Evidence should be more than a footnote in the revamped Ministerial Code, says David Walker, contributing editor for Guardian Public and chair of the ESRC’s Understanding Society board.
Theresa May has revamped the Ministerial Code, the mini-bible on conduct at the top of central government departments. Attention has, of course, focused on the paragraph she felt obliged to add after Damian Green’s departure as first minister, which says parliament and Whitehall should be governed by the same norms as other places of work.
This version, like its predecessors, has a bit to say about cars – ministers should ideally take the tube – and gifts.
What it doesn’t list among ministerial obligations however, is evidence – and that’s an opportunity missed. The Ministerial Code mentions evidence just once, and that’s in an appendix listing the seven principles of public life – one of which states that holders of public office must take decisions impartially, fairly and on merit, using the best evidence.
That’s a strong norm, but in a document meant to define the respective roles of civil servants and ministers, couldn’t we have heard more about how the system could and should ensure decisions are taken after the data and analysis have been thoroughly sifted and discussed?
For example, the Code mentions departmental boards, chaired by the secretary of state and supposed to oversee performance and delivery. Don’t they also have a responsibility for the knowledge economy of departments, ensuring both that prospective policies are analysed and researched and intelligence flows easily upwards to the ministerial floor?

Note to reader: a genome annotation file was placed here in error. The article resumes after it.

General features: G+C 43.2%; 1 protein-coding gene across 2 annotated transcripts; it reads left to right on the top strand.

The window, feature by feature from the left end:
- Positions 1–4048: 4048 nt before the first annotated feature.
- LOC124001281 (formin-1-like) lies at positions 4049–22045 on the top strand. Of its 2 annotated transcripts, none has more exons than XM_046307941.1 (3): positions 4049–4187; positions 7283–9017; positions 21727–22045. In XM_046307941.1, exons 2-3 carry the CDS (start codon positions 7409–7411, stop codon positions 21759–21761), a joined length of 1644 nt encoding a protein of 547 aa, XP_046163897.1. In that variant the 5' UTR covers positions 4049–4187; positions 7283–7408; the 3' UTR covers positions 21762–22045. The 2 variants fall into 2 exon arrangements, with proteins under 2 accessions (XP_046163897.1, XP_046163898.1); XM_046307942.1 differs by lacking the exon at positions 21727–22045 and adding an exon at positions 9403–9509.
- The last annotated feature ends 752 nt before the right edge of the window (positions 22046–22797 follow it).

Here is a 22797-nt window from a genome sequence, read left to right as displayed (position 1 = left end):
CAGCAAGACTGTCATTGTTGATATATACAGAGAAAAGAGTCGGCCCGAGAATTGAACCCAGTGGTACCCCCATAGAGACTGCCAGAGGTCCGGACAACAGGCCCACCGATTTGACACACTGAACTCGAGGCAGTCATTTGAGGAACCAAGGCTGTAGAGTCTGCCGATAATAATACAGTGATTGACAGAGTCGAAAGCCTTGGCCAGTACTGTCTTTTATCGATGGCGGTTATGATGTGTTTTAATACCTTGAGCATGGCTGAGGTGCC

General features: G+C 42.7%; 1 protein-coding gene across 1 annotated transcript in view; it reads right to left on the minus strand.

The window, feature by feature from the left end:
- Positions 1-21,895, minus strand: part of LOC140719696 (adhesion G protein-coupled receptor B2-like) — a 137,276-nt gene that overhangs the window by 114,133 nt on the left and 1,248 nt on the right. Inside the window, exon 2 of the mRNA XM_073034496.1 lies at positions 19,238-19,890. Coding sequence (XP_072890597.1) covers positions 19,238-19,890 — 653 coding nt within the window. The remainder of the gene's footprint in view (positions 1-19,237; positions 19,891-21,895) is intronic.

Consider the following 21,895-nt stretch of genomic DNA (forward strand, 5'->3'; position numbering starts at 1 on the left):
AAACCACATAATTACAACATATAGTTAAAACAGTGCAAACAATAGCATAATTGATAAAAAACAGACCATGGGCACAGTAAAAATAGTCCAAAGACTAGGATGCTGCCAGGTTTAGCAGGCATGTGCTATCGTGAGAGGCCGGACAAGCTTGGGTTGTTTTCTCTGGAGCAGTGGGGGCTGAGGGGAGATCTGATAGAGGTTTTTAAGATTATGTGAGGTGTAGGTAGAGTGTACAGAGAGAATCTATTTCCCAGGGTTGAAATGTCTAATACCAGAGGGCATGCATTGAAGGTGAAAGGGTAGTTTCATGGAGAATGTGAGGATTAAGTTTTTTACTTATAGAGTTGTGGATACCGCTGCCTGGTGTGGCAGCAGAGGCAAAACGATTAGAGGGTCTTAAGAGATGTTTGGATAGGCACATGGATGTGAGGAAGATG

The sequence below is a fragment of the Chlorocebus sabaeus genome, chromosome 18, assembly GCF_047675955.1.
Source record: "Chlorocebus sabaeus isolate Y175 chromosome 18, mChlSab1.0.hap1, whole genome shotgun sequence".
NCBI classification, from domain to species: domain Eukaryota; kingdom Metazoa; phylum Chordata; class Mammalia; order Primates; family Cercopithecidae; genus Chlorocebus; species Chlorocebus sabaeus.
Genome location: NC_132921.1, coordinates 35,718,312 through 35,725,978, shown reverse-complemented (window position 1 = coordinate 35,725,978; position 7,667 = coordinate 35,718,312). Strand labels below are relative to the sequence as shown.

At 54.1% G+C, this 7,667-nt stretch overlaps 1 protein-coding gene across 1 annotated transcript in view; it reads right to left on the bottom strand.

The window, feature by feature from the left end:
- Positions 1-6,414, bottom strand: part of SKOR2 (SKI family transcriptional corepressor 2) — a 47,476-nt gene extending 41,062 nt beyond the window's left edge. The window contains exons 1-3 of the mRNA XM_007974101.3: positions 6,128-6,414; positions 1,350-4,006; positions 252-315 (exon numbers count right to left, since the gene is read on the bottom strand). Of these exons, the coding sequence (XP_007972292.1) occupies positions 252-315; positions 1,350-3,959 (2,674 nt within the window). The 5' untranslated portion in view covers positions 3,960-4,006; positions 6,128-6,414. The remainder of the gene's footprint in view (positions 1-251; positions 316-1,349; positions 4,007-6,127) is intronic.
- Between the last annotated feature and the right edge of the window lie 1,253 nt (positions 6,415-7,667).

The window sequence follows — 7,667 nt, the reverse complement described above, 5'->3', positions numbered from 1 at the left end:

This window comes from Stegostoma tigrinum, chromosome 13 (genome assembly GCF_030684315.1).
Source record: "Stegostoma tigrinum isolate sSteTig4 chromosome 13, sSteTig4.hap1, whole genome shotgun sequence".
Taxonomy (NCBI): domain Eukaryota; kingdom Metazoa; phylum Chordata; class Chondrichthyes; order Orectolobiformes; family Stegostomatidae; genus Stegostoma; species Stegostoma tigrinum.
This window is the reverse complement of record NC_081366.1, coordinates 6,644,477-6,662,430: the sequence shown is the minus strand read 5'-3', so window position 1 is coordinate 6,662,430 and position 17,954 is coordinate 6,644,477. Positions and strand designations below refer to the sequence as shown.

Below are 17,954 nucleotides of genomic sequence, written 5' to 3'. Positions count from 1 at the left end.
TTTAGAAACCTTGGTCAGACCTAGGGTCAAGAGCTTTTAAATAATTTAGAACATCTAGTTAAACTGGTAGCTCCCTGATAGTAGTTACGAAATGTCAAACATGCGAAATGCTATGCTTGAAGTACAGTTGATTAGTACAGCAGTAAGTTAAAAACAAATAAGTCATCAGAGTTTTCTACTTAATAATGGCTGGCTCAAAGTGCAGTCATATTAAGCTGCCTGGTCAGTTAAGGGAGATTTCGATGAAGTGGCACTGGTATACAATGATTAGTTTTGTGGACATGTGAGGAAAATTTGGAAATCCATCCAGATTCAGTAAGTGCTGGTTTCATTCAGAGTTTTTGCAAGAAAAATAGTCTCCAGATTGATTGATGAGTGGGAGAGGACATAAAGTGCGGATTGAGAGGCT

‘Ministers have a duty to give fair consideration and due weight to informed and impartial advice from civil servants…and should have regard to the Principles of Scientific Advice to Government.’ Sir Jeremy Heywood and Patrick Vallance, the incoming chief science adviser, might say that’s pretty affirmative.
But couldn’t the Code have laid an obligation on ministers to guarantee that civil servants themselves are ‘informed’. That’s not just a question of resources for survey divisions and analysts, but about mainstreaming evidence gathering and presentation.
The Code reminds ministers that permanent secretaries are generally ‘accounting officers’. They have a legal obligation to tell a minister when a decision could lead to ‘waste and extravagance’ and seek to veto it, with recourse to the National Audit Office.
What about a parallel legal obligation to model policy decisions in advance, to chart unintended consequences and maximise the application of research and evidence?
Views expressed are the author’s own and do not necessarily represent those of the Alliance for Useful Evidence. Remember you can join us (it’s free and open to all) and find out more about the how we champion the use of evidence in social policy and practice.